Sequential Performance – HDTach, HDTune, File Copy, YAPT (sequential)

We have shifted over to combining our results into two groupings for consumer reviews. First up is sequential performance:


HD Tach will test the sequential read, random access and interface burst speeds of your attached storage device (hard drive, flash drive, removable drive, etc). All drive technologies such as SCSI, IDE/ATA, 1394, USB, SATA and RAID are supported. HDTach tests sequential performance by issuing reads in a manner that was optimized more for HDD access, but this unique method has proven useful in evaluating the sequential response time of SSDs. The accesses are relatively small in size (2k), and are issued with a single working thread (QD=1). The end result is that devices with relatively IO high latency will not reach their ultimate rated speed.

Samsung 850's have always turned in superb QD=1 sequentials. The write speeds reflect more of the TLC write speeds, as this is a 'full span' test, and the SLC buffers are quickly exhausted. Of note is how the 120GB models match the 2.5" EVO, despite their much smaller packaging.


HDTune tests a similar level of features as compared with HDTach, but with a different access pattern. Thus provides us with an additional set of benchmark numbers to compare between storage configurations. CPU utilization has proven negligible with modern processing horsepower, and is no longer included. Additionally, we do not include write performance due to HDTune's write access pattern not playing nicely with most SSDs we have tested it on.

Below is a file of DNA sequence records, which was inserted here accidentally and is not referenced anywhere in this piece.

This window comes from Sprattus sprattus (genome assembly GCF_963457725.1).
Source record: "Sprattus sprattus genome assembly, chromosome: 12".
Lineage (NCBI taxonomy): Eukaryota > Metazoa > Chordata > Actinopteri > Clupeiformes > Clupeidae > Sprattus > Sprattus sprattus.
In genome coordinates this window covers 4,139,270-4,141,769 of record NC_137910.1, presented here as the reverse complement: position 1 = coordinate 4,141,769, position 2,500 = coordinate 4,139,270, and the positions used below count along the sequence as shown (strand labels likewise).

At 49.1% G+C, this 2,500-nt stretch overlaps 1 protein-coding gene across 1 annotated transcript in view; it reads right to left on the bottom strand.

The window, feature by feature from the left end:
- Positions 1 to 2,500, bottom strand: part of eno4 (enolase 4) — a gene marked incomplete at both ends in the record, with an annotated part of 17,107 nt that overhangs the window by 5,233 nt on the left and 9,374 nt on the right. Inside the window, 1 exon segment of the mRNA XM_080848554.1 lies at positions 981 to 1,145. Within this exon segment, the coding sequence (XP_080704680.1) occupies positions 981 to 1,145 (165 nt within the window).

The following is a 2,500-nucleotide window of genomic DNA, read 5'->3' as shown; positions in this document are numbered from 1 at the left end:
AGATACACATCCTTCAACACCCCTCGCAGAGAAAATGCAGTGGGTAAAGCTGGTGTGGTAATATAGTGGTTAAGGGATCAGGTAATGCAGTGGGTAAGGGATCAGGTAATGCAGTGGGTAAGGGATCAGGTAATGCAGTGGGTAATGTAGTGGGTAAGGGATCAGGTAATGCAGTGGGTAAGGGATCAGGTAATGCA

All of the new models behave exactly like their 2.5" counterparts here. No surprises.

PCPer File Copy Test

Our custom PCPer-FC test does some fairly simple file creation and copy routines in order to test the storage system for speed.  The script creates a set of files of varying sizes, times the creation process, then copies the same files to another partition on the same hard drive and times the copy process.  There are four file sizes that we used to try and find any strong or weak points in the hardware: 10 files @ 1000 MB each, 100 files @ 100 MB each, 500 files @ 10 MB each and 1000 files at 1 MB each.

Despite being TLC units, the 500GB and 1TB capacities easily compete directly against MLC drives like the Crucial MX100 and Intel SSD 730. The 120GB capacity is more limited by a reduced die count and held back in bulk file creation by a ~150 MB/sec TLC write speed maximum.

Performance results in the file copy test were good, with the expected longer copy times for the 120GB models. Note that while we don't have a direct comparison in this test, these speeds are also on par with IMFT-driven MLC SSDs at the same (120/128GB) capacity point.


YAPT (yet another performance test) is a benchmark recommended by a pair of drive manufacturers and was incredibly difficult to locate as it hasn't been updated or used in quite some time.  That doesn't make it irrelevant by any means though, as the benchmark is quite useful.  It creates a test file of about 100 MB in size and runs both random and sequential read and write tests with it while changing the data I/O size in the process.  The misaligned nature of this test exposes the read-modify-write performance of SSDs and Advanced Format HDDs.

YAPT is a short enough workload that it can be cached by Samsung's TurboWrite tech, even in the 3GB SLC cache of the 120GB model. The end result is speeds pegged at SATA 6Gb/s throughputs, regardless of capacity.

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